UPDATE: Y’all might know that we draw from Shutterstock, a provider of stock photography, for most of our illustrations. That one above was the only one I could find on short notice that showed a normal-looking person at a Trump rally, up close. I thought, “You watch, in real life, that lady is probably rich.”

Sure enough! A reader just wrote:

Your article is excellent and I enjoyed reading it. The woman whose photograph you used is [name, hometown], a friend of my family. She is a multi-millionaire and her daughter went to Mar-a-Lago for birthday parties many years ago. I love the irony of this and thought you would get a laugh.

I did!

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tfisher
1221 days ago
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brico
1224 days ago
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+1
Brooklyn, NY
superiphi
1224 days ago
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Good chewy article.
Idle, Bradford, United Kingdom
skittone
1224 days ago
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I need to read this book.

They Have To Be Monsters

4 Comments and 20 Shares

Since I started working on Discourse, I spend a lot of more time thinking about how software can encourage and nudge people to be more empathetic online. That's why it's troubling especially hard to read articles like this one:

My brother’s 32nd birthday is today. It’s an especially emotional day for his family because he’s not alive for it.

He died of a heroin overdose last February. This year is even harder than the last. I started weeping at midnight and eventually cried myself to sleep. Today’s symptoms include explosions of sporadic sobbing and an insurmountable feeling of emptiness. My mom posted a gut-wrenching comment on my brother’s Facebook page about the unfairness of it all. Her baby should be here, not gone. “Where is the God that is making us all so sad?” she asked.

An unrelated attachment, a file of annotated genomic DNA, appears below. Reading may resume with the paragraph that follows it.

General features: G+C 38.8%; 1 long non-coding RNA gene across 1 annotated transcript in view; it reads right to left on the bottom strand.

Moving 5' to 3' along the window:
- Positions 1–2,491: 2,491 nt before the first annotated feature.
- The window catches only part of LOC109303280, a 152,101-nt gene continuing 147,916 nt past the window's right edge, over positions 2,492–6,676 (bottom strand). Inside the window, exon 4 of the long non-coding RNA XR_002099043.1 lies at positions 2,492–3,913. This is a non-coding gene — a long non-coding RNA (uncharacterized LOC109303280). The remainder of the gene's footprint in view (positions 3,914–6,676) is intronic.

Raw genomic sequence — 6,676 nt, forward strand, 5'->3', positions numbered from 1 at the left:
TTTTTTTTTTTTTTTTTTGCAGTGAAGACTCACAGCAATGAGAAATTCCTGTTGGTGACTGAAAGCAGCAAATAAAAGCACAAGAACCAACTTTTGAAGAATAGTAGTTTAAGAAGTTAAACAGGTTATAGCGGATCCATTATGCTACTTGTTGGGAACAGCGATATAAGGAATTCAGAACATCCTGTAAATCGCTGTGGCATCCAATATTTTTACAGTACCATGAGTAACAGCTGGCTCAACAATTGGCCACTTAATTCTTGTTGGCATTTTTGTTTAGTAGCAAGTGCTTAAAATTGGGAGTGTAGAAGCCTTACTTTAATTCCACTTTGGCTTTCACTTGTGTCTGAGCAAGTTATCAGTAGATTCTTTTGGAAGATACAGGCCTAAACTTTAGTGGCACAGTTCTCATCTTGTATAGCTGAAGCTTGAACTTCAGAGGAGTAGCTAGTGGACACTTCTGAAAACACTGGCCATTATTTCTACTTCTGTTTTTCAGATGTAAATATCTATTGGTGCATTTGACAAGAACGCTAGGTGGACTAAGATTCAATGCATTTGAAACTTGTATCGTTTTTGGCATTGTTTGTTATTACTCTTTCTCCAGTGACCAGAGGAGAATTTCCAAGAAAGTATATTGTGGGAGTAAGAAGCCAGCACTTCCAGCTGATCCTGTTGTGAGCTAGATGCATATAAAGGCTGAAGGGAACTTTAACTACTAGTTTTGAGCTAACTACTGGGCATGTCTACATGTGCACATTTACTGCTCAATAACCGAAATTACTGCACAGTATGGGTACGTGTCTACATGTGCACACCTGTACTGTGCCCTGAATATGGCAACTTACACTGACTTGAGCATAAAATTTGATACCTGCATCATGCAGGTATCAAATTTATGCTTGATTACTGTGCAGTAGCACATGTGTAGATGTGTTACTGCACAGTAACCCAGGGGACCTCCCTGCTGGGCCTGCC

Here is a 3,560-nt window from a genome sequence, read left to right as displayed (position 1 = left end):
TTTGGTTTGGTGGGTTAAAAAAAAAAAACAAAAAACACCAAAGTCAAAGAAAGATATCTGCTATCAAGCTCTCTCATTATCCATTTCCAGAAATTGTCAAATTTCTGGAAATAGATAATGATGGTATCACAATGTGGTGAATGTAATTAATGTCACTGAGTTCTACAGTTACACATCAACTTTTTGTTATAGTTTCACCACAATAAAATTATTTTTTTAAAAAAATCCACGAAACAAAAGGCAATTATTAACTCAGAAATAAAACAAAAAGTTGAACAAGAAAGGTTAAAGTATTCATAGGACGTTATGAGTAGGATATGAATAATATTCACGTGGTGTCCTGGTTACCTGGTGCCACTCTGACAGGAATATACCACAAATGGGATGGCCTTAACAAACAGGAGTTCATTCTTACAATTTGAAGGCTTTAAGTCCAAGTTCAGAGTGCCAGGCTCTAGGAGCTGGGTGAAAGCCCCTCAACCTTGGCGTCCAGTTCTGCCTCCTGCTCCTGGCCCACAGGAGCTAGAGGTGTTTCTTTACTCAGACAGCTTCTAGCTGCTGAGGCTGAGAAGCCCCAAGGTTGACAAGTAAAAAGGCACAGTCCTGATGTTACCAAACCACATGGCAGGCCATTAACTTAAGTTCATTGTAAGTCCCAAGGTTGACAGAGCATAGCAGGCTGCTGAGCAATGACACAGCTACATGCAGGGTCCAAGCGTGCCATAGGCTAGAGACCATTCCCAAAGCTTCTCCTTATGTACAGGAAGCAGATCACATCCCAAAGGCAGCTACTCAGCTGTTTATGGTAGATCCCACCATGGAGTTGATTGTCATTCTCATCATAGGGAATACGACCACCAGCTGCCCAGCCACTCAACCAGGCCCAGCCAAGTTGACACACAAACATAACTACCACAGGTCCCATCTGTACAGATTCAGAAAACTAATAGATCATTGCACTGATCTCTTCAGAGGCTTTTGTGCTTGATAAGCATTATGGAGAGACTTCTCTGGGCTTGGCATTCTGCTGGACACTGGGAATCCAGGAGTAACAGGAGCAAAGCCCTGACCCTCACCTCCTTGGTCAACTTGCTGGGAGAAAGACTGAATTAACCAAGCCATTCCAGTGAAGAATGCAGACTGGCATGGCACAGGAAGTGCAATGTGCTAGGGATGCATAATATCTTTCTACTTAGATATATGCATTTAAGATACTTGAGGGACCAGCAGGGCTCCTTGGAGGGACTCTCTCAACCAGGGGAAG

In response, someone — a stranger/(I assume) another human being — commented with one word: “Junkie.”

The interaction may seem a bit strange and out of context until you realize that this is the Facebook page of a person who was somewhat famous, who produced the excellent show Parks and Recreation. Not that this forgives the behavior in any way, of course, but it does explain why strangers would wander by and make observations.

There is deep truth in the old idea that people are able to say these things because they are looking at a screen full of words, not directly at the face of the person they're about to say a terrible thing to. That one level of abstraction the Internet allows, typing, which is so immensely powerful in so many other contexts …

… has some crippling emotional consequences.

As an exercise in empathy, try to imagine saying reading some of the terrible things people typed say to each other online to a real person sitting directly in front of you. Or don't imagine, and just watch this video.

I challenge you to watch the entirety of that video. I couldn't do it. This is the second time I've tried, and I had to turn it off not even 2 minutes in because I couldn't take it any more.

It's no coincidence that these are comments directed at women. Over the last few years I have come to understand how, as a straight white man, I have the privilege of being immune from most of this kind of treatment. But others are not so fortunate. The Guardian analyzed 70 million comments and found that online abuse is heaped disproportionately on women, people of color, and people of different sexual orientation.